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Reviewed by:
  • Gender, Sexualities and Law
  • Sahana Dharmapuri, Associate Fellow (bio)
Gender, Sexualities and Law, (Jackie Jones, Anna Grear, Rachel Anne Fenton, & Kim Stevenson eds., Oxon and New York: Routledge Press, 2011), 334 334 pages, ISBN 978-0-415-57439-6.

Editors Jones, Grear, Fenton, and Stevenson have pulled together this collection of articles for a generation of young women and men who might proclaim "I'm not a feminist, but," yet who are passionate about finding solutions to social justice problems today. Gender, Sexualities and the Law begins with the premise that the Law is gendered, and that equality is not a fact of life. The text examines the questions, "What does this mean for men and women?" and "How do women and men benefit (or not) from the law because of their different roles, status and needs?" Using a feminist lens, Gender. Sexualities and Law is a new option for instructors who want to introduce their students to current legal issues in contemporary terms.

Intended to primarily serve law students, this book is accessible to the lay reader interested in the intersection of gender and current legal topics. Topics include; human trafficking, LGBT rights, honor killings, and work-life balance in the legal profession. The articles also [End Page 312] cover more traditional feminist ground with an examination of new laws on reproductive rights. A few examples are: the Human Fertilisation and Embryology Act passed in 1990 in the UK, as well as other laws on sexual violence in the US, the UK, and the EU, and an exploration of women as legal persons. The common thread is an examination of the law through a feminist lens. In each piece the authors examine the idea of how gender shapes legal concepts, asking about the location of women in the law and its structures, and probing into the role that gender plays in shaping laws, and the legal system itself.

Part I: Theory, law, and sex, provides an introduction to legal theory on the person, law, and sex. At the heart of this section is the relationship between legal theory and women's lived reality. The authors explore how women are perceived by the law, and how they experience it. Ngaire Naffine and Anna Grear examine the complexity of the legal concept of "persons" as they appear in the law and reveal how women find themselves not fully recognized as "legal persons" today. Rosemary Hunter's (De-)sexing the woman lawyer is sure to captivate the attention of any law student contemplating their future career as it examines gender and sex in the culture of the legal profession. Martha A. Fineman, a leading authority on feminist jurisprudence and the founder of the Vulnerability Project at Emory University, has made an excellent contribution illuminating her work on vulnerability and equality (Chapter 4). She presents the concept of vulnerability analysis as a "guarantee of true access to resources," which underscores that autonomy is a man-made concept and aspiration, not the natural condition of humanity.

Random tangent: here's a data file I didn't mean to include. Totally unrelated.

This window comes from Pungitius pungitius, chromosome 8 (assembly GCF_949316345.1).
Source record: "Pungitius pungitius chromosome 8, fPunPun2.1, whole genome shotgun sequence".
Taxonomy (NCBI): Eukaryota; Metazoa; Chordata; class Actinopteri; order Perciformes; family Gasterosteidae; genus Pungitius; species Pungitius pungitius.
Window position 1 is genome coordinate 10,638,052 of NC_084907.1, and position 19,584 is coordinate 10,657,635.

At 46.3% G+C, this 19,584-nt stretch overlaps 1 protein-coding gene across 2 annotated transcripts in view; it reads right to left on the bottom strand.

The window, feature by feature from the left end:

Part II: Representations, law and sex, offers reflections on the representations of masculinities and femininities in the corporate world via the "invisible" sexuality of the judiciary, and in the depiction of women in the criminal-justice system. Alice Belcher's The Gendered Company (Chapter 7) examines the masculinity of corporate environments, and how this affects the social culture of corporate environments today. Leslie J. Moran admits that his study of the public sex of the judiciary through a study of judicial images is one that legal students might find bizarre (Chapter 6), but he also states clearly that this is an exploration of the individual and the institution. His use of "queer theory" is an interesting introduction to those new to the subject. In Chapter 8, Todd Brower explores how our beliefs about people or situations guide our interaction with those things in the context of same-sex sexual harassment. He examines cases arising under the sex-discrimination prohibitions of Title VII of the Civil Rights Act of 1964 in the US. He points out that atypical gender behavior can influence a court's interpretation of sex and gender. Brower finds that male plaintiffs who exhibit...


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pp. 312-316
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